It wasn’t too hard to climb up, but it’s quite the thrill to know death is on your right.  There is no way Matt would have signed off on me scrambling up this.  Lucky for me, Matt wasn’t there.  I packed up my poles and secured my backpack, since I definitely had to use my hands to climb it.  Once I got to the top, it was pure ecstasy.  I can’t even describe the euphoric feeling of the clear and beautiful 360º views at the top of the true McClellan Butte summit. I can’t believe I was on this summit with stunning views of Mount Rainier, the Cascades, and even the top of Mount Baker. On an even clearer day, I would have been able to see Mount St. Helens.  My stomach fluttered at the top when I remembered I packed the binoculars. Last time I saw Mount Rainier, there was still blue veins of rock visible. Now, the entire monstrosity was covered in a thick white powder. I could also see some of the hulking glaciers.


I had a quick snack at the top, signed the log, and realized I had to book it back down. It was a surprise to me to see that I had already hiked for three hours.   I let Matt know my status, packed my stuff back up and got ready to climb down.  I did have a brief moment of panic figuring out my route down the summit back to the trail.  My perspective was off, and it was a lot harder to pinpoint my route down.  I actually really like heights, but I’m not dumb enough to not be scared when I was alone on this sketchy rock.  I took it easy and made it safely back to the main trail. 


I did end up slipping a couple of times on the way back down the trail.  Not on my butt or anything, but bad enough to slow myself down.  Although my new boots are so super awesome and waterproof, without any issues with cold or wet toes, the afternoon had turned the snow into an icy slurry of mud and danger.  Without the snow, ice, and muddy slush, it would have been a difficult hike.  With it, I was forced to take the trail very slowly, allowing me to really take in my surroundings.   The slush was a lot easier on my knees, I barely had any issues going down.  This was such a fun and unexpected hike, I just can’t believe we stumbled on it by accident.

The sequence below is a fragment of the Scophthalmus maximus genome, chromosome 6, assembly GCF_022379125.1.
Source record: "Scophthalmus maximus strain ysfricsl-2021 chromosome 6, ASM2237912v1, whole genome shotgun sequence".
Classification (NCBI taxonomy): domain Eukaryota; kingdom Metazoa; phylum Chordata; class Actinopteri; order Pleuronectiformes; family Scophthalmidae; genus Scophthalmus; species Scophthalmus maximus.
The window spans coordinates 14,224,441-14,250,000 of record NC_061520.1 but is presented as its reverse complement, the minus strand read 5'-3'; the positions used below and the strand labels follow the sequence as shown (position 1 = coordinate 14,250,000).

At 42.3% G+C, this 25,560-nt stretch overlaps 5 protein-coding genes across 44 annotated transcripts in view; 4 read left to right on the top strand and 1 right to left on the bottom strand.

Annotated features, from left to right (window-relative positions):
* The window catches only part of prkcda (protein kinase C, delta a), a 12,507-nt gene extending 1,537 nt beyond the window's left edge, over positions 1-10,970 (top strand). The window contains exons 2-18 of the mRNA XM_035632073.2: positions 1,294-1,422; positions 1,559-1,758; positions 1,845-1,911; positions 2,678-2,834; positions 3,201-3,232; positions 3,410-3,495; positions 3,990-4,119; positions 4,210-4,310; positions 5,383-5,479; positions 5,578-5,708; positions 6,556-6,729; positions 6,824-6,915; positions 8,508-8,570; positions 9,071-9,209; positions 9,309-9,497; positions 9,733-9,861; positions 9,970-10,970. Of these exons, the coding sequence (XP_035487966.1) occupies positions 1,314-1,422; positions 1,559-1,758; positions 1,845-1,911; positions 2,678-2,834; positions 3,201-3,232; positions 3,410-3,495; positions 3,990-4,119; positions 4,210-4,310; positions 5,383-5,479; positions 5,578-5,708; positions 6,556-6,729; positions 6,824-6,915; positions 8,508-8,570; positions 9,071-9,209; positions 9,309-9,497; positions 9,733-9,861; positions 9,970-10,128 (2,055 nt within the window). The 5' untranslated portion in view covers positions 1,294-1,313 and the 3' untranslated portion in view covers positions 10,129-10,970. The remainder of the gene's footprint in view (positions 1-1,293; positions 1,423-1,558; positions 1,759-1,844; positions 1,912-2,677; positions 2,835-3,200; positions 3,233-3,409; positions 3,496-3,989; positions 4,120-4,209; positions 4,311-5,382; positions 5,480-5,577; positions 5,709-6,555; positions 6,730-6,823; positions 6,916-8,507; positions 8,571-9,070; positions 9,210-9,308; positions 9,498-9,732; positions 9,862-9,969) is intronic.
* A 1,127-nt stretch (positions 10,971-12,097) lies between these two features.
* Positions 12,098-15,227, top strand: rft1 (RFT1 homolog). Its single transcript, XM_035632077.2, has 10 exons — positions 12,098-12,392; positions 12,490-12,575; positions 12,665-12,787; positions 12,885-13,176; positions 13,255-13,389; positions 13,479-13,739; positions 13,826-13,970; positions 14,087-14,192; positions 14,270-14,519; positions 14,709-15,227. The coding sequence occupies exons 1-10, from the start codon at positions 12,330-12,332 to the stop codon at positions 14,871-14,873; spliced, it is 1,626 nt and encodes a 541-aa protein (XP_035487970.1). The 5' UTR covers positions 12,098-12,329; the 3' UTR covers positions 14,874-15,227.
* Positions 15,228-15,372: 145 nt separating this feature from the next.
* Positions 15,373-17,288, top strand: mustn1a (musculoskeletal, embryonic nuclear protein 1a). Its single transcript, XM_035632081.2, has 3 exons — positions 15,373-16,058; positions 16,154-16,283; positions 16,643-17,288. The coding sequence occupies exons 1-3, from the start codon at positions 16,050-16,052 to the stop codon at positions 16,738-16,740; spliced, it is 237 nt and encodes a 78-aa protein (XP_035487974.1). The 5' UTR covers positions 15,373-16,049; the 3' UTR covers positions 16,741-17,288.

We’re still heading west toward the coast, on our slow route back home for the holidays. Hope everyone is having a lovely October so far!


Ariel + Matt



Found a perfect campground with amazing weather in the Riverside State Park near Spokane, WA.  Hiked along the Spokane River. Biked 18 miles roundtrip to the Nine Miles Falls. Disappointed by the falls as it was just a damn dam. Stayed 5 nights before searching for some boondocking. Found a great spot about 2 hours from Spokane in North Bend, WA.  Stayed 2 nights, hiked McClellan Butte trail, scrambled to the summit and tried to not slip and die in the snow.


  • Make a checklist for all of things you’re supposed to do before leaving and post it to the door. We forgot to put down the wifi booster antenna, and it might be broken after nocking into some tree branches.
  • Not everyone uses a hose to dump their tank. Although it’s not possible to predict, always try to be ahead of these idiots.
  • Always have a poncho in your backpack. Never know when it might rain on your hike!